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Buddhist temples, 'seowon' to go global
By Na Jeong-ju, The Korea Times, Apr 10, 2011
Seoul, South Korea -- President Lee Myung-bak called for overseas promotions of traditional Buddhist temples and “seowon,” the most common educational institutions during the Joseon Kingdom (1392-1910), Friday, to help foreigners better understand the country’s culture and customs.
<< President Lee Myung-bak listens to Chairwoman Lee Bae-yong of the Presidential Council on Nation Branding speak about the council’s global outreach programs at a meeting at Cheong Wa Dae, Friday.
/ Joint Press Corps
“We must find effective communication tools from our rich cultural heritage. Foreigners can experience the essence of our culture at traditional temples and seowon,” Lee said during a meeting of the Presidential Council on Nation Branding at Cheong Wa Dae.
“Temples demonstrate the country’s Buddhist culture while the seowon show Confucian values. We need to share such cultural assets with foreigners and make more efforts to preserve them.”
The council plans to launch diverse programs to promote the seowon abroad, according to its Chairwoman Lee Bae-yong, a history professor.
Seowon were private institutions that combined the functions of a Confucian shrine and a preparatory school.
The chairwoman said Korea’s culture and history is largely unknown worldwide despite its past economic achievements, making it difficult to achieve the desired results from its recent vigorous promotional activities overseas.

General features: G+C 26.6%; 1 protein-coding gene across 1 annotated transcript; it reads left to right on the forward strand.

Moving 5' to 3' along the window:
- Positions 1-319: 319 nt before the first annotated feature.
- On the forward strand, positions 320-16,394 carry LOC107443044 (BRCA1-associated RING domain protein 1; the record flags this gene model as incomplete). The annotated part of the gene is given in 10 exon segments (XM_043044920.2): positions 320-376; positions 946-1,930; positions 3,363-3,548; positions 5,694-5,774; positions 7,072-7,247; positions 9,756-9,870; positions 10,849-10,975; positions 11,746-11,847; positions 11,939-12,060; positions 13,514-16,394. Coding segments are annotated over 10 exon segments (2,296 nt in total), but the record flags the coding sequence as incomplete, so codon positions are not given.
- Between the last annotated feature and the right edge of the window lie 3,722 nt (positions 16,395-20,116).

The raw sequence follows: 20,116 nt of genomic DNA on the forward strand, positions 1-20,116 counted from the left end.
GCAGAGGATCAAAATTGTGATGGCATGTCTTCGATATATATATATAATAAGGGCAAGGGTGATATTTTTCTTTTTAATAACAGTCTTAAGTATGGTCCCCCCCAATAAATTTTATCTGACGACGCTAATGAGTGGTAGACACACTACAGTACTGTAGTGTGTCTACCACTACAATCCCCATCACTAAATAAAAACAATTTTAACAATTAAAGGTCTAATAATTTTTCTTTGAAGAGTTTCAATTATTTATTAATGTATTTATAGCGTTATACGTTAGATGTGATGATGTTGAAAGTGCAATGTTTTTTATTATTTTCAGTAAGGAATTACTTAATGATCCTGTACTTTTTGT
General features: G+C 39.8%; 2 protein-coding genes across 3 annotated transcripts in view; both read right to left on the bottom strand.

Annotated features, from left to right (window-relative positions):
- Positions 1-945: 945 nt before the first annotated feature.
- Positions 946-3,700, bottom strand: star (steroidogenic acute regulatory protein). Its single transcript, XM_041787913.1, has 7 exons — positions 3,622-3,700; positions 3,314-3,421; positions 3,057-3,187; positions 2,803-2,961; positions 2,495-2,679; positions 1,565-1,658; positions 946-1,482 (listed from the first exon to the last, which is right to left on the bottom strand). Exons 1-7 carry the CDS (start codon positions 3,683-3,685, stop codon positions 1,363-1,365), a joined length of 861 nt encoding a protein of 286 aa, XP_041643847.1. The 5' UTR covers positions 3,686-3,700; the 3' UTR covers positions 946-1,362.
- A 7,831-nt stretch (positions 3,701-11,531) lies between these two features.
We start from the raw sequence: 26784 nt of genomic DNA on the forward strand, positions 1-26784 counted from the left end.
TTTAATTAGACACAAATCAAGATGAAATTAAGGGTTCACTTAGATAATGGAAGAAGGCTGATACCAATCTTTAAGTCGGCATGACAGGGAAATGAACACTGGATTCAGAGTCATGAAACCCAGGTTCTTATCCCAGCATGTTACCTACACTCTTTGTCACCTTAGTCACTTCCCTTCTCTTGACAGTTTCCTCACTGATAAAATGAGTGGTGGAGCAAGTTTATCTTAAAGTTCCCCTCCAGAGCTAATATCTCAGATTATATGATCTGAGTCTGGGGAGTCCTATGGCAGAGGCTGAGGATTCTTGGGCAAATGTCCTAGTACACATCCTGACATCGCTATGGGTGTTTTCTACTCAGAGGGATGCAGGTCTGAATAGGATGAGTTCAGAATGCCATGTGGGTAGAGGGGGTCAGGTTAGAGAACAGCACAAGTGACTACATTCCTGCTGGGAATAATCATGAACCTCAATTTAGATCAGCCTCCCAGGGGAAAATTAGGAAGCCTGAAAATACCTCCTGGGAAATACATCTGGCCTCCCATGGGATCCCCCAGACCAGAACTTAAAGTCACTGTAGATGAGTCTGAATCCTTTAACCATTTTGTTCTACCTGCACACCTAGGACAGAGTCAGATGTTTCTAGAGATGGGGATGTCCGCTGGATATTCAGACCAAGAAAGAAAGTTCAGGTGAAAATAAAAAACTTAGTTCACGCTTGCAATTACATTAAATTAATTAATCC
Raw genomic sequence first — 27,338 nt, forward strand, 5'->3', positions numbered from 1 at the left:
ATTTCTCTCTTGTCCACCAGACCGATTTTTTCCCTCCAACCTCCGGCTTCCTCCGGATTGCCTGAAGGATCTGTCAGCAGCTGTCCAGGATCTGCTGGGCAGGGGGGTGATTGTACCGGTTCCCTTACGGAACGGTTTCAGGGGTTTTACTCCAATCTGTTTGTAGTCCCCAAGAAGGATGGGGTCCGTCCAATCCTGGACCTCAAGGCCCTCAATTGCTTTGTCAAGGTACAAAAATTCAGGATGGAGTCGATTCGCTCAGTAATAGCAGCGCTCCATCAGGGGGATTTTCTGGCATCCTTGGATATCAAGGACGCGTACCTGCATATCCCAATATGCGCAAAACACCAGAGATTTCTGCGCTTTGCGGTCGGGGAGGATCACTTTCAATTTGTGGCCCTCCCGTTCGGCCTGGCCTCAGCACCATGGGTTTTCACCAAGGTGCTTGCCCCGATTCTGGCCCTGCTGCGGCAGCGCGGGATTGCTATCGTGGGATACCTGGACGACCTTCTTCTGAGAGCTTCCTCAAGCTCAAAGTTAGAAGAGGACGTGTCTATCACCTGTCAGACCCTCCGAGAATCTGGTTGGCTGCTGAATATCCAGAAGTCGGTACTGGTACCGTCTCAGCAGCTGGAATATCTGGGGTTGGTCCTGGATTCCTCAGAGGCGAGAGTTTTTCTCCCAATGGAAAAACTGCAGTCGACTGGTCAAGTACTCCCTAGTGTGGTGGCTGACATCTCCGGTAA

“Economic development is an integral part in improving a country’s image and reputation. What really matters to make Korea a respected nation is culture and education. We need to strengthen cultural exchanges to make foreigners better understand us,” Lee said.
She pledged to continue the council’s global outreach programs initiated by its former head Euh Yoon-dae, now chairman of KB Financial Group.
The branding council was created in January last year to reorganize Korea’s existing overseas PR activities and create a better image abroad for Korean culture and products.
Some of its key projects include expanding exchange programs with underdeveloped countries in line with Seoul’s plan to increase development aid, developing programs for multicultural families here, strengthening the education of globally accepted norms and etiquette among citizens, and globalizing Korean food and language.